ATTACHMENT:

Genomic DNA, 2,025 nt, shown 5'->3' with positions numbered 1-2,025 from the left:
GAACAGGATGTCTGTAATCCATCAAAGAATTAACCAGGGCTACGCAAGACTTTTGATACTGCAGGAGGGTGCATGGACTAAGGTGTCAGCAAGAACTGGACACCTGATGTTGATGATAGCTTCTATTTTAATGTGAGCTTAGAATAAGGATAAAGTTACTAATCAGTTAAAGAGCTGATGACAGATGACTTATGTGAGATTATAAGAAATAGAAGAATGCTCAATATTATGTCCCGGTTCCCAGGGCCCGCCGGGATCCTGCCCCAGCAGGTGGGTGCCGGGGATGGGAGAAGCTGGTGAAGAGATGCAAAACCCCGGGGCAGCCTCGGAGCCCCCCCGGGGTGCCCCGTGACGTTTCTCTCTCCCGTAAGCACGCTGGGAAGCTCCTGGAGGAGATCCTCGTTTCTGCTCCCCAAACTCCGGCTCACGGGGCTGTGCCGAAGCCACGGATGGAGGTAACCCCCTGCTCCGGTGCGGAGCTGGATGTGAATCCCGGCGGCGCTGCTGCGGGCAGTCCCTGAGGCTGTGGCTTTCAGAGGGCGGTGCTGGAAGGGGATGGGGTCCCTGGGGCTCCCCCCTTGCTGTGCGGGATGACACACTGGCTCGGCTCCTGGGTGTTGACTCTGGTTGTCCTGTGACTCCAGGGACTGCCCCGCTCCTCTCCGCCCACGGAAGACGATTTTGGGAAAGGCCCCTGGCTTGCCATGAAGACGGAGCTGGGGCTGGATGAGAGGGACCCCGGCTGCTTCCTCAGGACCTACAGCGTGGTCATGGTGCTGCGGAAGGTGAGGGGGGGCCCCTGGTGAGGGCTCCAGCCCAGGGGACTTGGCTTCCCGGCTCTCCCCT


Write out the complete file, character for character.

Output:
Genomic DNA, 2,025 nt, shown 5'->3' with positions numbered 1-2,025 from the left:
GAACAGGATGTCTGTAATCCATCAAAGAATTAACCAGGGCTACGCAAGACTTTTGATACTGCAGGAGGGTGCATGGACTAAGGTGTCAGCAAGAACTGGACACCTGATGTTGATGATAGCTTCTATTTTAATGTGAGCTTAGAATAAGGATAAAGTTACTAATCAGTTAAAGAGCTGATGACAGATGACTTATGTGAGATTATAAGAAATAGAAGAATGCTCAATATTATGTCCCGGTTCCCAGGGCCCGCCGGGATCCTGCCCCAGCAGGTGGGTGCCGGGGATGGGAGAAGCTGGTGAAGAGATGCAAAACCCCGGGGCAGCCTCGGAGCCCCCCCGGGGTGCCCCGTGACGTTTCTCTCTCCCGTAAGCACGCTGGGAAGCTCCTGGAGGAGATCCTCGTTTCTGCTCCCCAAACTCCGGCTCACGGGGCTGTGCCGAAGCCACGGATGGAGGTAACCCCCTGCTCCGGTGCGGAGCTGGATGTGAATCCCGGCGGCGCTGCTGCGGGCAGTCCCTGAGGCTGTGGCTTTCAGAGGGCGGTGCTGGAAGGGGATGGGGTCCCTGGGGCTCCCCCCTTGCTGTGCGGGATGACACACTGGCTCGGCTCCTGGGTGTTGACTCTGGTTGTCCTGTGACTCCAGGGACTGCCCCGCTCCTCTCCGCCCACGGAAGACGATTTTGGGAAAGGCCCCTGGCTTGCCATGAAGACGGAGCTGGGGCTGGATGAGAGGGACCCCGGCTGCTTCCTCAGGACCTACAGCGTGGTCATGGTGCTGCGGAAGGTGAGGGGGGGCCCCTGGTGAGGGCTCCAGCCCAGGGGACTTGGCTTCCCGGCTCTCCCCT